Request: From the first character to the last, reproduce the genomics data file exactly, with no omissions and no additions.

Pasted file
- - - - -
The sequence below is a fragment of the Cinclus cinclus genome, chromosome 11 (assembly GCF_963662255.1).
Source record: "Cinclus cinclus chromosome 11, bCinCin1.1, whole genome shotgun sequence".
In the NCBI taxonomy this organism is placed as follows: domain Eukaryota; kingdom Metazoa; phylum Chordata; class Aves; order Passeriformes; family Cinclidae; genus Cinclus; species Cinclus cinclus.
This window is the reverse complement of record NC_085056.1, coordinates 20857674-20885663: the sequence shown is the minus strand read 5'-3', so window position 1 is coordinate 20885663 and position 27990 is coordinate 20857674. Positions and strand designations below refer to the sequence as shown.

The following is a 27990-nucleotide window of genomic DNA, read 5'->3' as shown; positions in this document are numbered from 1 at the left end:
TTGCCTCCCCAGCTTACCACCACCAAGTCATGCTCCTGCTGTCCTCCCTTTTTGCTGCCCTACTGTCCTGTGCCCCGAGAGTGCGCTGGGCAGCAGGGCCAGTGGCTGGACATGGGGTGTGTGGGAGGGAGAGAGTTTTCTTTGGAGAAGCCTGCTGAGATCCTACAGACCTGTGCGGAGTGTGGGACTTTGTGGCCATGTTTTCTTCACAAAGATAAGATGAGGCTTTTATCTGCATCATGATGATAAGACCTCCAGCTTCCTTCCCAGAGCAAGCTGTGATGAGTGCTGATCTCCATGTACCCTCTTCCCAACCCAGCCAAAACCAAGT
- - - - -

The sequence below is a fragment of the Cinclus cinclus genome, chromosome 11 (assembly GCF_963662255.1).
Source record: "Cinclus cinclus chromosome 11, bCinCin1.1, whole genome shotgun sequence".
In the NCBI taxonomy this organism is placed as follows: domain Eukaryota; kingdom Metazoa; phylum Chordata; class Aves; order Passeriformes; family Cinclidae; genus Cinclus; species Cinclus cinclus.
This window is the reverse complement of record NC_085056.1, coordinates 20857674-20885663: the sequence shown is the minus strand read 5'-3', so window position 1 is coordinate 20885663 and position 27990 is coordinate 20857674. Positions and strand designations below refer to the sequence as shown.

The following is a 27990-nucleotide window of genomic DNA, read 5'->3' as shown; positions in this document are numbered from 1 at the left end:
TTGCCTCCCCAGCTTACCACCACCAAGTCATGCTCCTGCTGTCCTCCCTTTTTGCTGCCCTACTGTCCTGTGCCCCGAGAGTGCGCTGGGCAGCAGGGCCAGTGGCTGGACATGGGGTGTGTGGGAGGGAGAGAGTTTTCTTTGGAGAAGCCTGCTGAGATCCTACAGACCTGTGCGGAGTGTGGGACTTTGTGGCCATGTTTTCTTCACAAAGATAAGATGAGGCTTTTATCTGCATCATGATGATAAGACCTCCAGCTTCCTTCCCAGAGCAAGCTGTGATGAGTGCTGATCTCCATGTACCCTCTTCCCAACCCAGCCAAAACCAAGT